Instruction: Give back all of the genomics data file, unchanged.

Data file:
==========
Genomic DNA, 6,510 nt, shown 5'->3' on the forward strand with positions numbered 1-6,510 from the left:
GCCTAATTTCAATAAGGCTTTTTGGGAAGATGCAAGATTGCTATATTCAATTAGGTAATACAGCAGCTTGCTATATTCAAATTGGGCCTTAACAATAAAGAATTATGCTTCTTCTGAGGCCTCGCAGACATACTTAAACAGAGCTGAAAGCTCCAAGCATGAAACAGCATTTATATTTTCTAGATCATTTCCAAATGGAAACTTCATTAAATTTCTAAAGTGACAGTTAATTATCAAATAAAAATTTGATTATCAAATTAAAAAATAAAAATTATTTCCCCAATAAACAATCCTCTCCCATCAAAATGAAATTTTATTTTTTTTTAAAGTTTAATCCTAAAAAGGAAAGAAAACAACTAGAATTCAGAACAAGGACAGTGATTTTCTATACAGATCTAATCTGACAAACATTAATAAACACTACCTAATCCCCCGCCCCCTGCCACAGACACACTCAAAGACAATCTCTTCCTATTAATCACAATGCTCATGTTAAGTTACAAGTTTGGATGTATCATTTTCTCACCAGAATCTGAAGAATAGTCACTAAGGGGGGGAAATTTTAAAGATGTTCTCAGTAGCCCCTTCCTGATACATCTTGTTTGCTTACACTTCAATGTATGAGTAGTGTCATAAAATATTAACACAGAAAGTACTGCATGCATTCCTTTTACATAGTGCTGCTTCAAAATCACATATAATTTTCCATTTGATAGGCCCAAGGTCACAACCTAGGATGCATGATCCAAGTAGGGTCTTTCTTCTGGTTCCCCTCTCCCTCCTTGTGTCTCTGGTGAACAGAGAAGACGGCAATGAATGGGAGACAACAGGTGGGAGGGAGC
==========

Genomic DNA, 6,510 nt, shown 5'->3' on the forward strand with positions numbered 1-6,510 from the left:
GCCTAATTTCAATAAGGCTTTTTGGGAAGATGCAAGATTGCTATATTCAATTAGGTAATACAGCAGCTTGCTATATTCAAATTGGGCCTTAACAATAAAGAATTATGCTTCTTCTGAGGCCTCGCAGACATACTTAAACAGAGCTGAAAGCTCCAAGCATGAAACAGCATTTATATTTTCTAGATCATTTCCAAATGGAAACTTCATTAAATTTCTAAAGTGACAGTTAATTATCAAATAAAAATTTGATTATCAAATTAAAAAATAAAAATTATTTCCCCAATAAACAATCCTCTCCCATCAAAATGAAATTTTATTTTTTTTTAAAGTTTAATCCTAAAAAGGAAAGAAAACAACTAGAATTCAGAACAAGGACAGTGATTTTCTATACAGATCTAATCTGACAAACATTAATAAACACTACCTAATCCCCCGCCCCCTGCCACAGACACACTCAAAGACAATCTCTTCCTATTAATCACAATGCTCATGTTAAGTTACAAGTTTGGATGTATCATTTTCTCACCAGAATCTGAAGAATAGTCACTAAGGGGGGGAAATTTTAAAGATGTTCTCAGTAGCCCCTTCCTGATACATCTTGTTTGCTTACACTTCAATGTATGAGTAGTGTCATAAAATATTAACACAGAAAGTACTGCATGCATTCCTTTTACATAGTGCTGCTTCAAAATCACATATAATTTTCCATTTGATAGGCCCAAGGTCACAACCTAGGATGCATGATCCAAGTAGGGTCTTTCTTCTGGTTCCCCTCTCCCTCCTTGTGTCTCTGGTGAACAGAGAAGACGGCAATGAATGGGAGACAACAGGTGGGAGGGAGC